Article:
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Press Release

Voters Opted for Limited Government, Survey of Ballot Measure Election Results Shows

For Immediate Release November 3, 2010
Pete Sepp, (703) 683-5700

     (Alexandria, VA) – As pundits argued over the “meaning” of yesterday’s Congressional elections, an overview of state-level ballot measure contests from the 362,000-member National Taxpayers Union (NTU) identified several clear trends: voters generally rejected tax increases, often embraced tax limits, and overwhelmingly approved government accountability measures across the U.S. In October, NTU compiled its 2010 General Election Ballot Guide: The Taxpayer’s Perspective, which examined hundreds of ballot questions.

     “If one word could sum up voters’ decisions on fiscal-policy issues in the 2010 election, more often than not it would be, ‘enough,’” NTU State Government Affairs Manager John Stephenson said. “Most taxpayers cast their ballots to tell government it already has enough tax, spending, and regulatory power … and, in many cases, too much.” Election highlights include:

  • Washington voters trounced (2 to 1) an attempt to levy a statewide income tax, initially limited to upper-income residents. They also easily approved a rollback of tax hikes on soda, bottled water, and candy. And for good measure, by a 2 to 1 margin they reaffirmed a law requiring a legislative “supermajority” or voter consent for tax hikes.
  • Missourians heavily backed (68 percent-32 percent) a proposal to prevent localities from imposing additional taxes on earnings, while requiring referendums on those levies where they currently exist.
  • In Colorado, three measures to cut several taxes, restore certain tax protections, and restrict government debt all failed. However, in states traditionally regarded as more liberal, voters often split the differences. Californians decided to move ahead with a “cap-and-trade” emission-regulation scheme as well as relax rules regarding the passage of state budgets. On the other hand, they gave the green light to scheduled reductions in business taxes, and strengthened a legislative supermajority safeguard against tax increases by extending it to many types of fees. Massachusetts residents turned down the chance to reduce the state’s sales tax by more than half, but they did agree to a plan that will ease the state’s taxes on alcoholic beverages.
  • Advisory measures on federal policies fared well. By a huge 3 to 1 margin, Floridians called for an amendment to the U.S. Constitution requiring the federal government to balance its budget without raising taxes. Arizona and Oklahoma voters gave the nod to “health care choice” referendums opposing the new federal law (though Coloradans rejected such a proposal). Propositions upholding secret ballots for union organizing (and therefore opposing federal “card check” legislation) passed in each state where they appeared: Arizona, South Carolina, South Dakota, and Utah.
  • Measures in several states made major changes to their budget structures. Oklahoma, South Carolina, and Virginia, will be required to beef up their “rainy day fund” reserves. A Louisiana amendment will henceforth require a two-thirds vote of the Legislature to authorize any new public employee benefit that would increase taxpayer liabilities, and voters in numerous Wisconsin counties advised the state to stop siphoning off transportation tax collections to unrelated programs or purposes. In Illinois, citizens likewise approved many local referendums, in this case calling on the state to implement cost-conscious reforms to public safety employee pensions.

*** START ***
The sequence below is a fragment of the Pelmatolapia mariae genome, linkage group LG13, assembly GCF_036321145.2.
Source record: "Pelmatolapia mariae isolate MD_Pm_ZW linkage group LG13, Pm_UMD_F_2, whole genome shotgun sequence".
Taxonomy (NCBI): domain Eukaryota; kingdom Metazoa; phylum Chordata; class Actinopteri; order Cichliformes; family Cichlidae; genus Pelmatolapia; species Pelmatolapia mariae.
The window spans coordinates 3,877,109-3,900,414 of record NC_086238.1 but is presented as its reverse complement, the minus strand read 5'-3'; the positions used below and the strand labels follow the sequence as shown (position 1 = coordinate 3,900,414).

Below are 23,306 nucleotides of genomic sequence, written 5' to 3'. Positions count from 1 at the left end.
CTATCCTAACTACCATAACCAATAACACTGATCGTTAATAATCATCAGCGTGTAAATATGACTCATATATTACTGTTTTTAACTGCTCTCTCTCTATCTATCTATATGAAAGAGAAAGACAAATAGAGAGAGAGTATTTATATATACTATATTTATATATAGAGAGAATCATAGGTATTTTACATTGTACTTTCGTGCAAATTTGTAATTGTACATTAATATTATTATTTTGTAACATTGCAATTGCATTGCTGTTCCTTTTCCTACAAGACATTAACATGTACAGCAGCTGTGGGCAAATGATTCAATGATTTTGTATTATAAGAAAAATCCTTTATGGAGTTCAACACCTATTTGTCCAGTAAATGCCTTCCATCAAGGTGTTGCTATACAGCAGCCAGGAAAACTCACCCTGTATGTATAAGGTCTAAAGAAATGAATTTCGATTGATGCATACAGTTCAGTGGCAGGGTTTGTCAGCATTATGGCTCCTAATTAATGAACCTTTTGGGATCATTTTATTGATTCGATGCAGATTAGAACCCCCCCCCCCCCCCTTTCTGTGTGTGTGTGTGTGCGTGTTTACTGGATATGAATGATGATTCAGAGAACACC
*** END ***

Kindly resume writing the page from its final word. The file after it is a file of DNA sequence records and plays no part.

• Property taxes figured prominently in many areas. Although Louisianans decided against new restrictions on non-elected local governments’ taxing powers, Indianans adopted constitutional caps on property levies. Missourians banned real estate transfer taxes entirely, while Montanans prohibited the imposition of new ones. Many states, such as Georgia, Louisiana, and Virginia, approved small measures for targeted property tax relief.
  • Political ethics issues won passage on many election slates, including a recall mechanism for the Governor (Illinois), a 20-year ban on holding office for certain convicted felons (Michigan), and a ban on state elected officials raising their own pay during a current term of office (Louisiana). The movement to limit terms of office for elected officials once again demonstrated its durability in places like Oklahoma and New Mexico, where measures to establish or strengthen them tended to succeed and plans to weaken them tended to fail.

     “Those left wondering about the overall message from yesterday’s election can find many clues by reading a bit further down the statewide ballots, away from the men and women who were candidates and toward the measures put before voters,” Stephenson concluded. “There they will find that in numerous places and cases, taxpayers resisted bigger government and even welcomed the chance to limit its reach.”

The 362,000-member NTU is a nonpartisan, nonprofit citizen group founded in 1969 to work for lower taxes, smaller government, and economic freedom. Note: 2010 General Election Ballot Guide: The Taxpayer’s Perspective is available online at; a more complete analysis of the results on measures contained in the guide will be published shortly.